Pupil Premium

Pupil Premium

 

 

Students supported by pupil-premium funding achieve better than is typically found nationally  -  OFSTED 2014

The aim of Pupil Premium funding is to reduce the gap between students eligible for Pupil Premium and those who are not. 

At Beaumont School, our principles and strategy for using Pupil Premium Funding are as follows:

  1. The school ensures that a designated senior leader, an Assistant Headteacher, plus the Headteacher and Senior Leadership team have a clear overview of how the funding is being allocated and the difference it is making to the outcomes for pupils.
  2. The school reports to the governing body on a termly basis regarding the progress, behaviour and attendance of the pupils.
  3. The school also ensures that class and subject teachers know which pupils are eligible for pupil premium so that they can take responsibility for accelerating their progress.
  4. The interventions we have set up are to tackle a range of issues, e.g. attendance, behaviour, factors outside school.  Therefore, the school focuses on INSET on supporting pupils, effective teaching and learning, strong careers information, advice and guidance, literacy and numeracy support, targeted subject support, post-mock exam booster classes, good facilities for supported self-study, mentoring, counselling and further enrichment.
  5. Sutton Trust Research shows that one of the most effective interventions is related to meta-cognition and self-regulation.  At Beaumont School we are proud of our ‘Skills for Success’ (S4S) programme which supports students to develop the skills they need to learn and for later life.  These ‘Skills for Success’ are taught through a varied tutor time programme, which is regularly reviewed, and through the whole curriculum.  In addition, Curriculum Enrichment Days throughout the school year are themed around a different aspect of the ‘S4S’ programme.  These skills are often those that may have been missing from home lives, when disadvantage occurs, so it is important that they are taught in school.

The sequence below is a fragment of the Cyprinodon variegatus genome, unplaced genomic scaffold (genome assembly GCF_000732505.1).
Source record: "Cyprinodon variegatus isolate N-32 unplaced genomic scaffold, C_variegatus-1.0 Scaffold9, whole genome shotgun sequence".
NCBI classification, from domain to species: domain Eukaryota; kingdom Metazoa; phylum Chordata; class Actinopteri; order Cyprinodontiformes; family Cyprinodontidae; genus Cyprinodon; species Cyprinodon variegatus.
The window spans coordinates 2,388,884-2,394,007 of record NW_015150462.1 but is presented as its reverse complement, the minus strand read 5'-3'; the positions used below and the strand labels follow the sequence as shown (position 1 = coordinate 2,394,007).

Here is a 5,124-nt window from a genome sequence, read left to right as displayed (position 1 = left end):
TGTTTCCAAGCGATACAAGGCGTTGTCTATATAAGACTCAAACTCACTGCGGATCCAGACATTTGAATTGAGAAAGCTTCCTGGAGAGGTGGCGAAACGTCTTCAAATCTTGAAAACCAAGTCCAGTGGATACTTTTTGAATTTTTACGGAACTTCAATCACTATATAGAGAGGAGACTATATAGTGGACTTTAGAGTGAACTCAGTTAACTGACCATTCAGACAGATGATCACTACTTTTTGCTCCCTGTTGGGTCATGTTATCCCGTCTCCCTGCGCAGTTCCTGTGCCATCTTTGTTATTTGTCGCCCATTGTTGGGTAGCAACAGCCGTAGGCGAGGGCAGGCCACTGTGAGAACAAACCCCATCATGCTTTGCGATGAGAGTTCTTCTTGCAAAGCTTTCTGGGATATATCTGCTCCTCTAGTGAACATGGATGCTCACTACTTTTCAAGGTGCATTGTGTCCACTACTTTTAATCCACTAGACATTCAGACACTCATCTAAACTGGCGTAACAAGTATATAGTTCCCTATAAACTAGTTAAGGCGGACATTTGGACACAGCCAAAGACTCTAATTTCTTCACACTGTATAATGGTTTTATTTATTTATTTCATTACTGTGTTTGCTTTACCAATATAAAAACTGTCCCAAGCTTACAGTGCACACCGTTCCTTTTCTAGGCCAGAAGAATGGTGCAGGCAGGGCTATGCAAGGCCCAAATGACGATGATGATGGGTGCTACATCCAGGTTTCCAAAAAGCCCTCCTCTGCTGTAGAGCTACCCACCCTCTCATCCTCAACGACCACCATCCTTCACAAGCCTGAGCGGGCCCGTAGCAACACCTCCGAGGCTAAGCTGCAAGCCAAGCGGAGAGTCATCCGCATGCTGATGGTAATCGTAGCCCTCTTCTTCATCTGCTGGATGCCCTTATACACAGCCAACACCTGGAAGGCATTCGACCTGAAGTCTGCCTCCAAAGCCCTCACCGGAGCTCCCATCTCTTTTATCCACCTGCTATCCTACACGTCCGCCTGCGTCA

6. Sutton Trust Research shows that one of the most effective interventions is related to meta-cognition and self-regulation.  At Beaumont School we are proud of our ‘Skills for Success’ (S4S) programme which supports students to develop the skills they need to learn and for later life.  These ‘Skills for Success’ are taught through a varied tutor time programme, which is regularly reviewed, and through the whole curriculum.  In addition, Curriculum Enrichment Days throughout the school year are themed around a different aspect of the ‘S4S’ programme.  These skills are often those that may have been missing from home lives, when disadvantage occurs, so it is important that they are taught in school.
  7.  Feedback has also been shown to have one of the most positive impacts on student progress.  At Beaumont we have an effective and differentiated feedback system that allows all learners to make good progress and learn how to improve their work.
  8. We allocate our best teachers to teach our KS4 Maths and English booster sessions.
  9. The school thoroughly analyses the performance and progress of students in all subjects, with a particular focus on English, Maths and Science.  Regular monitoring takes place at both department and pastoral level, with senior leaders monitoring that suitable interventions are in place.
  10. The school never confuses eligibility for Pupil Premium with low ability and supports students to achieve the highest levels possible.
  11. The school draws on the latest research and works with relevant bodies outside the school to ensure that we are drawing on advice and best practice in supporting those pupils eligible for Pupil Premium.

 

 

Government expectations